Just after 5am the boys haul in the rope and we cast off downstream. Instantly we plunge into thick forest, the Captain and his large wooden steering wheel silhouetted against the mist and a formidable jungle backdrop. Kingfishers, rails, swift-like birds and fish eagles abound on the banksides and, as the sun gets fuller in the sky, I begin to notice Asmat villages: stilt houses and longhouses with reed roofs and people out fishing in dug outs.
“We have to kill the speed whenever we see a canoe” says the Captain, pulling down the throttle to a putter as we pass a Papuan man, stood up in his dugout, bow drawn and taught, eyes focused on the water. “If we roll a canoe on our bow wave it’ll cost us 15 million rupiah (£980)…they’ll chase us down in their motor boat and if we don’t pay we have to fight”, he rubs a long scar on his arm, “you don’t want to get in a fight here.” It all felt a bit over dramatic, but then when your profit margins and wages are so low an avoidable mistake like that could cost you your whole trip.
The local villages have been long established here and signs of local industry are everywhere – informal logging camps, fishing and the buzzing of dugouts with motor engines up and down the river channel we are all sharing. It doesn’t take much of a leap of faith to imagine that this has been a vital watercourse for trading for centuries.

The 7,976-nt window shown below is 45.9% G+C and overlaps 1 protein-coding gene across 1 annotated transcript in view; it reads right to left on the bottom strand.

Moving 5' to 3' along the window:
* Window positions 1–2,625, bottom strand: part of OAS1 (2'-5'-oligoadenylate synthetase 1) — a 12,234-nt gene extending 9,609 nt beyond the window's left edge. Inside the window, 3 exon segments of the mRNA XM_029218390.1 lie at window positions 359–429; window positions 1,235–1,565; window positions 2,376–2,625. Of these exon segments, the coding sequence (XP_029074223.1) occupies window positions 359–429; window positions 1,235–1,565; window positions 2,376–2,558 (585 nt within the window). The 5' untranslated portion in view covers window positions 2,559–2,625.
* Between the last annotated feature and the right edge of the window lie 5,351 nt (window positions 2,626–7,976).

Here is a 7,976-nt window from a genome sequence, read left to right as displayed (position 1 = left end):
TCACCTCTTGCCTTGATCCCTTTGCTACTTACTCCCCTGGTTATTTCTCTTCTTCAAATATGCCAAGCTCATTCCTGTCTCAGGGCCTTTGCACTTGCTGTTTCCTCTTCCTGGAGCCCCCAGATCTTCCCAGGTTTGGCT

For the first time since I set off in January I feel like this really is the connection I have been looking for. I sip from my massive mug and recline on a bench as Baroh noses us down the vast coffee coloured river.
 A source of constant amusement amongst a certain Indonesian demographic is the similarity between the way shaggy pronounces “they call be mister lover lover” and “laba laba”, the Indonesian word for “spider”. I know. Hilarious isn’t it.